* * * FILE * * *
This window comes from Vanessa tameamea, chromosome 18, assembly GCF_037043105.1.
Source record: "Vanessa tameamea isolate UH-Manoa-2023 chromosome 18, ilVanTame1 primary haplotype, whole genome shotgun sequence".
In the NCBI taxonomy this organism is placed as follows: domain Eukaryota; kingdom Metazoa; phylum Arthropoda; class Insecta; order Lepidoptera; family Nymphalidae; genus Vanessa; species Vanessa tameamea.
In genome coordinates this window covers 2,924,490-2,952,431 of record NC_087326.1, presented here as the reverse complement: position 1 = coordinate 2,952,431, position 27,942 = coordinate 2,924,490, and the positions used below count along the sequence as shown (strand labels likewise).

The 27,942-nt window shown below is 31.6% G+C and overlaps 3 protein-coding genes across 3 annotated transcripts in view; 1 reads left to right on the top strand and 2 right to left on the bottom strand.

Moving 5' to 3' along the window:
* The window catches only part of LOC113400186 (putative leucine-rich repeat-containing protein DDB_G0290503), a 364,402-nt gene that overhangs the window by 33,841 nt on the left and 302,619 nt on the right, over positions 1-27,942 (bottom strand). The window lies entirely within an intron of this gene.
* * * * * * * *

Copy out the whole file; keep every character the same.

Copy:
This window comes from Vanessa tameamea, chromosome 18, assembly GCF_037043105.1.
Source record: "Vanessa tameamea isolate UH-Manoa-2023 chromosome 18, ilVanTame1 primary haplotype, whole genome shotgun sequence".
In the NCBI taxonomy this organism is placed as follows: domain Eukaryota; kingdom Metazoa; phylum Arthropoda; class Insecta; order Lepidoptera; family Nymphalidae; genus Vanessa; species Vanessa tameamea.
In genome coordinates this window covers 2,924,490-2,952,431 of record NC_087326.1, presented here as the reverse complement: position 1 = coordinate 2,952,431, position 27,942 = coordinate 2,924,490, and the positions used below count along the sequence as shown (strand labels likewise).

The 27,942-nt window shown below is 31.6% G+C and overlaps 3 protein-coding genes across 3 annotated transcripts in view; 1 reads left to right on the top strand and 2 right to left on the bottom strand.

Moving 5' to 3' along the window:
* The window catches only part of LOC113400186 (putative leucine-rich repeat-containing protein DDB_G0290503), a 364,402-nt gene that overhangs the window by 33,841 nt on the left and 302,619 nt on the right, over positions 1-27,942 (bottom strand). The window lies entirely within an intron of this gene.